Once an Engineer, Always an Engineer

Few engineers spend their workdays carrying out nothing but engineering-based tasks. And that goes double — or triple — for Chris McAndrew, who recently founded Koniku, a San Francisco biotech startup, with three others.

Koniku has created a lab-on-a-chip drug discovery platform. The technology merges engineering, biology and data analytics applications to read voltage signals inside a simulated cell to study the sub-cellular effects of treatments and diseases. The company has a drug discovery platform that models neurodegenerative disorders such as Alzheimer’s, multiple sclerosis, and Parkinson’s and predicts the effects of drugs that could be used to treat them, McAndrew says.

The company calls this a “brain-on-a-chip” method that can aid the drug discovery process. It should be ready to ship within the second quarter of next year. In April, Koniku founders Osh Agabi, Christina Salys and McAndrew won the grand prize in the MIT Global Startup Workshop Business Plan Competition. (The fourth founder is Laura Brightman.)

Chris McAndrew on his first day in the lab.

The founders use lab space at IndieBio in San Francisco, which aims to accelerate synthetic biology ventures by offering lab space to biology companies, McAndrew says.

For three months, IndieBio provides seed funding, mentorship and lab space to companies like Koniku to help them perform needed research as they transition to fully formed companies.

The chips used in the lab-on-a-chip method are usually made from silicon or glass wafers that are etched with channels about the width of a hair. The etching is done by photolithography, the same method used to fabricate computer chips, according to the lab. Tiny streams of fluid, which can be manipulated for analysis, travel through the channels.

The chips typically connect to a power source, reservoirs, pumps and valves that dispense the fluids, analytical instruments and data processing systems.

Koniku aims to provide a digital system that allows drug developers to replicate human organ-drug interactions. The system aims to speed up the development of drug therapies to treat debilitating diseases by providing pharmaceutical companies with better insight into how their drug candidates will perform in human clinical trials.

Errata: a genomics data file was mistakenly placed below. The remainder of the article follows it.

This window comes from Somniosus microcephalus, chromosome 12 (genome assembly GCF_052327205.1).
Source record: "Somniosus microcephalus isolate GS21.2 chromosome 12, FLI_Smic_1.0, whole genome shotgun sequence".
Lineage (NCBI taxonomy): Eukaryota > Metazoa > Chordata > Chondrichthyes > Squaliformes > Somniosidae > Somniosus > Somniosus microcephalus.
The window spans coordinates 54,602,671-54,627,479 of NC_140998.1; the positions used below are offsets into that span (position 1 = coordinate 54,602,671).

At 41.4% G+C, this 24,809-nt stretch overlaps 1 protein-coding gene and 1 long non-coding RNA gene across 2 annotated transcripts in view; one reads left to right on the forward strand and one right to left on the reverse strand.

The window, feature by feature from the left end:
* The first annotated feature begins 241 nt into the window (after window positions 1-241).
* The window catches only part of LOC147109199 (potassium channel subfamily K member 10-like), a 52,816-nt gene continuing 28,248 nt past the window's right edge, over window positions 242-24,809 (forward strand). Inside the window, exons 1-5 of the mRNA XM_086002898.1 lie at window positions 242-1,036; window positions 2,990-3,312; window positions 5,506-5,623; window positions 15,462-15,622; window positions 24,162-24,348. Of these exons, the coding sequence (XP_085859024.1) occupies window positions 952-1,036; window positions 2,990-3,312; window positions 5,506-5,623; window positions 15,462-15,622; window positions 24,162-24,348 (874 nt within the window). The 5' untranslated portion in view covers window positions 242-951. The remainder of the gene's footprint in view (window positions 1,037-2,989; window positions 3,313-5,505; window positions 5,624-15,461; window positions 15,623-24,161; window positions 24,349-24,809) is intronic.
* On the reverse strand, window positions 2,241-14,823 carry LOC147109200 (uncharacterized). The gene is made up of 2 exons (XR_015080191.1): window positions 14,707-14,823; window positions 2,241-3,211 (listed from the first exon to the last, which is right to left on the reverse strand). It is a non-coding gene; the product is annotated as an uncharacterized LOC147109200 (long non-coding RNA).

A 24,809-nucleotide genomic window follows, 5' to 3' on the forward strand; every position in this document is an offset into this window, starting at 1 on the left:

McAndrew and his team kicked off their first day in the lab on September 28th.

While McAndrew says his title, now vice president of business development, no longer includes the word “engineer,” he still spends about a quarter of his time on engineering projects, as do the other three founding members. Since graduating in 2004 from Tulane University with a mechanical engineering degree, McAndrew earned an MBA from the UCLA Anderson School of Management to help with the business side of the Koniku launch.

Even as he moves into business development, “work with engineering programs” keeps popping up, he says. He recently sent a wafer design created within SOLIDWORKS to a supplier.

“The tools we use have to work easily for ourselves and have to be easy for our external suppliers to use because we have so many different moving pieces,” McAndrew says. “We can’t afford to reformat and resend different file types.”

He also studies SOLIDWORKS renderings of the company’s CAD designs before passing them on to potential customers and others so they can get a glimpse of what the company is doing.

In the years after graduating from Tulane, McAndrew has worked in injection molding, tool design and mold design. He calls those his “heaviest CAD-using years.” Even when he “stepped away” from using his CAD skills on an everyday basis, he stayed connected to the CAD industry, attending SOLIDWORKS World and staying abreast of other CAD industry happenings.

Even as his title has changed, McAndrew says he’s still an engineer. He still, for instance, uses an engineering approach to his everyday work at Koniku.

“An engineer’s job is to define a problem and identify a solution,” he says. “You can design in a vacuum, but if you can’t figure out how to design for real use or how something can’t be done in the real world, it makes for a real problem.”

While he does leave some of the CAD design and drawing work these days to partners, the company’s main goal is to work closely with its supply chain to ensure its brain-on-a-chip devices are designed for manufacturability.

“We’re in startup mode, so we have to move quickly,” McAndrew says. “We’re definitely willing to change engineering so something can be made better or in a reduced amount of time. But if we waste a week because someone has a different file than the one we’re working from, then something has to be redone and that wastes time, money and effort.”

While his business card may no longer include the word “engineer,” McAndrew certainly knows how to do the job, and how to incorporate engineering skills into his other job functions. And that, he says, is what will make Koniku successful in the long run.

About the Author

Jean Thilmany has written about engineering software and design, engineering and manufacturing issues for more than ten years. Her work has appeared in Manufacturing Business Technology, HR and Packaging magazines, among many others.

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